The Prehistoric Society was founded as the regional ‘East Anglian Society of Prehistorians’ in 1908 and by 1911 had over one hundred members. In this same year, the first journal, The Proceedings of the Prehistoric Society of East Anglia, was published.
In 1914 – with now over 200 members –, the Society funded its first excavation at the Neolithic flint mines of Grimes Graves. In that year, the Society even boasted its first female President in Palaeolithic specialist Nina Layard. From 1923, the Society began to meet in London, meeting in the Society of Antiquaries of London from 1930. By now the Society had outgrown its East Anglian name and was a truly international organisation.
On 23rd February 1935, a change in name to ‘The Prehistoric Society’ was proposed by Grahame Clark. In an increasingly scientific age, a national society was seen by Clark as ‘a contribution towards the much-desired rationalisation of the subject in this country’, and this statement was very much supported by a new generation of professional prehistorians including Charles Phillips, Christopher Hawkes, and Stuart Piggott. This new phase began under the presidency of Vere Gordon Childe (Fig. 6), with Clark as Proceedings editor until 1970.
The Society continued to grow, and by 1947 had held its first study. In 1963, Stuart Piggott's presidential address spoke of the society as a body concerned with setting and maintaining high standards in archaeology, as well as providing ‘a bridge between professional scholarship and the general public’.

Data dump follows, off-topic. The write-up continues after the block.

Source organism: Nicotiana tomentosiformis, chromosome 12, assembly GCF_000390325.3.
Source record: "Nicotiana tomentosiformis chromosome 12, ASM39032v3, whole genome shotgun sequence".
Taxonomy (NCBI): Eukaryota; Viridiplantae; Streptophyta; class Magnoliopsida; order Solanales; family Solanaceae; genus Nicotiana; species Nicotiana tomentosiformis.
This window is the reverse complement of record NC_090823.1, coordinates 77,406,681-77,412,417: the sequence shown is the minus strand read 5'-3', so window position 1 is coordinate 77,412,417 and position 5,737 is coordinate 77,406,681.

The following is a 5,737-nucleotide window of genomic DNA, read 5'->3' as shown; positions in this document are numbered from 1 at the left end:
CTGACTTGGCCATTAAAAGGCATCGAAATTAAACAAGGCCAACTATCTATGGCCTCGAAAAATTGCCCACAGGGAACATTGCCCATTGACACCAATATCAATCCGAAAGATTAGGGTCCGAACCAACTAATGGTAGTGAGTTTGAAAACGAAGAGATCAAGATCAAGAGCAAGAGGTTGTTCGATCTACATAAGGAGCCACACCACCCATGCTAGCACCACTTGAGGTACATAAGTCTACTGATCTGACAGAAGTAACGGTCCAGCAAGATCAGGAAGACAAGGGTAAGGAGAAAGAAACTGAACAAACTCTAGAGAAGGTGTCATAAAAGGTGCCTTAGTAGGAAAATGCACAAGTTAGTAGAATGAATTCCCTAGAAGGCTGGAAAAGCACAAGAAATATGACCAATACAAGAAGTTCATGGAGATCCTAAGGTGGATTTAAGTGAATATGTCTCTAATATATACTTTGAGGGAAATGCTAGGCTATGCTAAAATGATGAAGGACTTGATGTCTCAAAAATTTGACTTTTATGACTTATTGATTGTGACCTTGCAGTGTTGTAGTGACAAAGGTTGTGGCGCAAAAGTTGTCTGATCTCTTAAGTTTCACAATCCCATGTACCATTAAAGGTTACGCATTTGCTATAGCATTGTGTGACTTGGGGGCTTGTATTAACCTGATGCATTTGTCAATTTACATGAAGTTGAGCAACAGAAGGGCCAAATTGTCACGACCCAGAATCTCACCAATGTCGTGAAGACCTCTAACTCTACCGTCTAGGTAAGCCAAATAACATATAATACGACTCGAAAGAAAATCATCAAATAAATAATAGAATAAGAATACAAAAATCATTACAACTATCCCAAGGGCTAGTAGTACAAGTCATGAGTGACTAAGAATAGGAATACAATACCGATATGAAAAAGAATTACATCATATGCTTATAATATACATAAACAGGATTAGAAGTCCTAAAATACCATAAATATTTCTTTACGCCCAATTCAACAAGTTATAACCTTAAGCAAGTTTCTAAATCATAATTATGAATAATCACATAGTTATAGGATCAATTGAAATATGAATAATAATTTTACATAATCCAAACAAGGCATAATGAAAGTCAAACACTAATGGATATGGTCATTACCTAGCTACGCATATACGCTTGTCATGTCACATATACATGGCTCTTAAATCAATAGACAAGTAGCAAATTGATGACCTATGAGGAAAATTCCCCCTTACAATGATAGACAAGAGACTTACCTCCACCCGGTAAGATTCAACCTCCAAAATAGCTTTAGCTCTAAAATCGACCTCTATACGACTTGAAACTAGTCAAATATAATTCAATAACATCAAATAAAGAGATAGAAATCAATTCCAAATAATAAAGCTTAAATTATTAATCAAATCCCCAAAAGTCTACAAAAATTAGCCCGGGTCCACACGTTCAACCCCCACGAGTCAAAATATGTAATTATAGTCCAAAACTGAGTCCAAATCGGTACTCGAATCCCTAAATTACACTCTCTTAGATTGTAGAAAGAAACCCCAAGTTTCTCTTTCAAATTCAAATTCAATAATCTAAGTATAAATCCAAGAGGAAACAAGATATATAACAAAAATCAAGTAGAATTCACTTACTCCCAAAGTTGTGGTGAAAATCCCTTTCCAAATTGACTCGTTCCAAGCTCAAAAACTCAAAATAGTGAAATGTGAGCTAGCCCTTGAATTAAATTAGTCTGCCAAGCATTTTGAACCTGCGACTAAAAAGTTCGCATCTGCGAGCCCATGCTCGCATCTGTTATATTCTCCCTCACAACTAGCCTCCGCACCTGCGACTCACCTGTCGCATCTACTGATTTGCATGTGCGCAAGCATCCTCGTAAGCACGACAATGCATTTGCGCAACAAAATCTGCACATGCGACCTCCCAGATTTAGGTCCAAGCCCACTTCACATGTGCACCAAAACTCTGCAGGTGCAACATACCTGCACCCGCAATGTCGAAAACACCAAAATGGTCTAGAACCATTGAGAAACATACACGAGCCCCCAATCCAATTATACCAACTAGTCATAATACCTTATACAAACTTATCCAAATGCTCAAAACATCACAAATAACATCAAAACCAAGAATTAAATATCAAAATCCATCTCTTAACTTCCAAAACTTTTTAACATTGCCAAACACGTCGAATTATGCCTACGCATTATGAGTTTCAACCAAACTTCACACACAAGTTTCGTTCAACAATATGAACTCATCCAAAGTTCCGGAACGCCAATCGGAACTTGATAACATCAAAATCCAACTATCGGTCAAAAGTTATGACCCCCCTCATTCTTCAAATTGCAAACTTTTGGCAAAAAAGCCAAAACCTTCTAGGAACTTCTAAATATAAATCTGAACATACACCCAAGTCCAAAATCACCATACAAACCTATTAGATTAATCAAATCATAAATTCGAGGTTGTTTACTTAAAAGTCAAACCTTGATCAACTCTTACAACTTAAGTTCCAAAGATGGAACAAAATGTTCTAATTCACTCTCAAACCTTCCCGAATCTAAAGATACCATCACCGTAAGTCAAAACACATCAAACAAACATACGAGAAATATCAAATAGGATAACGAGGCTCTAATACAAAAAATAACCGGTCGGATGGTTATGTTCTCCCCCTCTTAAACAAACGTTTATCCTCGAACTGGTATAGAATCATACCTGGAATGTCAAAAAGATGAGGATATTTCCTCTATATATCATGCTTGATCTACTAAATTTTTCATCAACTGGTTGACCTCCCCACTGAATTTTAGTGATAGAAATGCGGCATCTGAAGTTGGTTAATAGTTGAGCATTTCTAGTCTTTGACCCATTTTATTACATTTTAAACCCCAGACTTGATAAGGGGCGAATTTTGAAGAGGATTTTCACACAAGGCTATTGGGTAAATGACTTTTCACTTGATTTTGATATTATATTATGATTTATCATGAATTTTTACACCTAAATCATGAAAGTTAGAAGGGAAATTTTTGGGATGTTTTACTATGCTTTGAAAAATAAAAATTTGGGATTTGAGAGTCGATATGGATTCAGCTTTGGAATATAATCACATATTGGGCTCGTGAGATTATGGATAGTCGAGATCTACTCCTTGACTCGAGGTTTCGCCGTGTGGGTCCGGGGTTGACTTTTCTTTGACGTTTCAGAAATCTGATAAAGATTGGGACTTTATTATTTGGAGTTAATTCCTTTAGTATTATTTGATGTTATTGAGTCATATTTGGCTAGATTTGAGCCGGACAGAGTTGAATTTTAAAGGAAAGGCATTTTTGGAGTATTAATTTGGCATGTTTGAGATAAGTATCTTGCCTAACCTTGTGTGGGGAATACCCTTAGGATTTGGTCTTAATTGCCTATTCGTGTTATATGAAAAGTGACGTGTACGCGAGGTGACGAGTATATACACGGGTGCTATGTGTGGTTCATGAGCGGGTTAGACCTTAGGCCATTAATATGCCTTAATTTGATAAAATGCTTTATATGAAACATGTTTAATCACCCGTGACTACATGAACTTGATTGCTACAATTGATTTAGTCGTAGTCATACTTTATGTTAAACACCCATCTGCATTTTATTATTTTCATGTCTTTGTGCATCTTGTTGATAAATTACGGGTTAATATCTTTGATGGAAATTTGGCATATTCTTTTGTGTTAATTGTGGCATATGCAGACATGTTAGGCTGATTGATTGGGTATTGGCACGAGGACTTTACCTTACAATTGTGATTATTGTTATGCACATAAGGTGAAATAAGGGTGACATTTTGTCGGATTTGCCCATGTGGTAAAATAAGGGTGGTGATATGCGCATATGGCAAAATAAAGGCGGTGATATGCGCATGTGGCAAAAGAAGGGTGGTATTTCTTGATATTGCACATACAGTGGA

The 1980s saw regular annual conferences in London, and in 1982, the Society's archive was rediscovered at the British Museum – papers going back to 1908 are now safely lodged at the University of Bradford. In 1986, we established our successful newsletter: PAST.
Since 1990, we have contributed to the funding of more than 300 research, conference, and study awards projects in the UK and abroad, be they survey, excavation or collections analysis. Annual regional conferences and meetings have also been added to our activities.
Today, 25% of our membership is from outside the UK (in 40 different countries) and the Prehistoric Society remains a key route to discovering prehistory, both at home and abroad. Our elected council represents the best in UK experts, and an active social media presence allows us to reach a worldwide audience.